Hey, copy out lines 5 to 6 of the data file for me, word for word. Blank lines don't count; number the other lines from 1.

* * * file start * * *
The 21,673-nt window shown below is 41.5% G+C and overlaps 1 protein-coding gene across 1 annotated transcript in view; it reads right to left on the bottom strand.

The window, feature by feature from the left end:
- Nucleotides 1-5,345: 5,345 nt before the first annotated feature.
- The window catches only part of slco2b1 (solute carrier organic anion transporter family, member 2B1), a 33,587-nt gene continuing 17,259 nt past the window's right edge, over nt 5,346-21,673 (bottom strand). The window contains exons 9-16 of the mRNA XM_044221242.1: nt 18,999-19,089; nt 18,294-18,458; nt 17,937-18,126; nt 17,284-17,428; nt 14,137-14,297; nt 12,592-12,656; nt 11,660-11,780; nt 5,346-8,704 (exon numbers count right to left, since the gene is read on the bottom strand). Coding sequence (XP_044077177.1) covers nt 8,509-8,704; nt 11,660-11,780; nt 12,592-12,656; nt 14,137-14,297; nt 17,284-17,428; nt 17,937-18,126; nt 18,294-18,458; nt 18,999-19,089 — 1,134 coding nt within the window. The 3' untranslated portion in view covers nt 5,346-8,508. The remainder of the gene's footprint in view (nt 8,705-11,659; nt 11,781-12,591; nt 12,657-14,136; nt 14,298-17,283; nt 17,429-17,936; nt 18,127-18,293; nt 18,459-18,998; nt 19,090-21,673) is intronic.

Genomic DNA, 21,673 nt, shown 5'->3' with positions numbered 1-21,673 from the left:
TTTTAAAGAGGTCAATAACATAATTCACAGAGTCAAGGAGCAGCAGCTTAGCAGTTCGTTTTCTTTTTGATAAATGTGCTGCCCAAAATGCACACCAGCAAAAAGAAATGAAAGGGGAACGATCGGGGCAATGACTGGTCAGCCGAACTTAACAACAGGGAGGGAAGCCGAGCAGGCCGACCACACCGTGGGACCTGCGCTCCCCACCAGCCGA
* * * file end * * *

Genomic DNA, 21,673 nt, shown 5'->3' with positions numbered 1-21,673 from the left:
TTTTAAAGAGGTCAATAACATAATTCACAGAGTCAAGGAGCAGCAGCTTAGCAGTTCGTTTTCTTTTTGATAAATGTGCTGCCCAAAATGCACACCAGCAAAAAGAAATGAAAGGGGAACGATCGGGGCAATGACTGGTCAGCCGAACTTAACAACAGGGAGGGAAGCCGAGCAGGCCGACCACACCGTGGGACCTGCGCTCCCCACCAGCCGA